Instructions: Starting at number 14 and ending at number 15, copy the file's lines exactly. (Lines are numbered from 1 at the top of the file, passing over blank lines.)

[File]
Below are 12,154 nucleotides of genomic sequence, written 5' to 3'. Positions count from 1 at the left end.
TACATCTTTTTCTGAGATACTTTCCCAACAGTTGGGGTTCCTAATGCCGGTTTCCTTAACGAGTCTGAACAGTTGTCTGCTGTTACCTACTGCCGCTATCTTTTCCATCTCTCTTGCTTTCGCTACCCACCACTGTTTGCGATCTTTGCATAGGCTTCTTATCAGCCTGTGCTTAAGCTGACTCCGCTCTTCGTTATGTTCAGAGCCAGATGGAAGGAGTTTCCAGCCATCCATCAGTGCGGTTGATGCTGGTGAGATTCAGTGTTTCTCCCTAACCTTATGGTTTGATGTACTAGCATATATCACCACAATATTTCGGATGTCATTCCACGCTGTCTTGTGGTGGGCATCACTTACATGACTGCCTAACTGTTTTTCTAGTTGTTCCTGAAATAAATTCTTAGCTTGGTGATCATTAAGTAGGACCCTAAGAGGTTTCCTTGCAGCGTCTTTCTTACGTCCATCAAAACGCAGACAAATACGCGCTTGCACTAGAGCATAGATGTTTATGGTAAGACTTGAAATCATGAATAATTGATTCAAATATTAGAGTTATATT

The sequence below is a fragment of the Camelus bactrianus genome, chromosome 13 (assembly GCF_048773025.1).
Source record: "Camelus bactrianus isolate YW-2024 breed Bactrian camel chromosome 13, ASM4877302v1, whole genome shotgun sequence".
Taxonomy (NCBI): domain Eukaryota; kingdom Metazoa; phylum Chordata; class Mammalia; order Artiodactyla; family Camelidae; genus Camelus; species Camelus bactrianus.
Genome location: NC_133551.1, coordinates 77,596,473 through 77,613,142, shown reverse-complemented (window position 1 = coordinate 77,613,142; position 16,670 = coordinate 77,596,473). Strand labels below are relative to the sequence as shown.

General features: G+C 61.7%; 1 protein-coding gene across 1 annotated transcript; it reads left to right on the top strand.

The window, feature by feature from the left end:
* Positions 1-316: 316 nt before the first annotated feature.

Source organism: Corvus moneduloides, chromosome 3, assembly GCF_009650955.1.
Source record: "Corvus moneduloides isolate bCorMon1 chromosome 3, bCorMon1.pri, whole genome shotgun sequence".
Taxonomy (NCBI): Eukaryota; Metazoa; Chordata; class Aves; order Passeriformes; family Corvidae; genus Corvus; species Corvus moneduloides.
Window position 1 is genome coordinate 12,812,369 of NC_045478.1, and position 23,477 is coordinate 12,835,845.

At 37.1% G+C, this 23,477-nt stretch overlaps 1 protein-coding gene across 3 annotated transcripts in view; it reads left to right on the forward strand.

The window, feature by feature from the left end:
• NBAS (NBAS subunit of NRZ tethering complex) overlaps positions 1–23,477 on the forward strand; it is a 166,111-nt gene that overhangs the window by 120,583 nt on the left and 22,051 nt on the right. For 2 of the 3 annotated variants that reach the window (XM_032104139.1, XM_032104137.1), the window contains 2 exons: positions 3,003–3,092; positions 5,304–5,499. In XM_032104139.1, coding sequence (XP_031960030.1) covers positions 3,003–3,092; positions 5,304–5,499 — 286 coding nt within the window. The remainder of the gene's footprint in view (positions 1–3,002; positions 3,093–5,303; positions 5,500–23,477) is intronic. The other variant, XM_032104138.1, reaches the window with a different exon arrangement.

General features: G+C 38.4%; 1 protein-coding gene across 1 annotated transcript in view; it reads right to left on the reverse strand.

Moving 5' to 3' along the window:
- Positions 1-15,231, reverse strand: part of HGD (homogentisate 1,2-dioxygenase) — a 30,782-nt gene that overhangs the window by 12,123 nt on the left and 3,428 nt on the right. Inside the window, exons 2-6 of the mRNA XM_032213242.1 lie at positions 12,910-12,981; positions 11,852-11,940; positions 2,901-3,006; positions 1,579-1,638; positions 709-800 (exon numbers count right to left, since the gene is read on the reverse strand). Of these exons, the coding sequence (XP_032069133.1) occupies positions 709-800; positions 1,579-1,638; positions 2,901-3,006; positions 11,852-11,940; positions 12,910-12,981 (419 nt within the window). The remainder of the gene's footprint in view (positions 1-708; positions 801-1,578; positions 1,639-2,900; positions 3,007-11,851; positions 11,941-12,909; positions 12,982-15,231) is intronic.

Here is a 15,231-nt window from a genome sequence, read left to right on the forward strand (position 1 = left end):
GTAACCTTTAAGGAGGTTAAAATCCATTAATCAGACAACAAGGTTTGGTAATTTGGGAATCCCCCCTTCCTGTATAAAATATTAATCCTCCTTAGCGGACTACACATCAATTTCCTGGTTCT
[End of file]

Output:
At 37.1% G+C, this 23,477-nt stretch overlaps 1 protein-coding gene across 3 annotated transcripts in view; it reads left to right on the forward strand.

The window, feature by feature from the left end: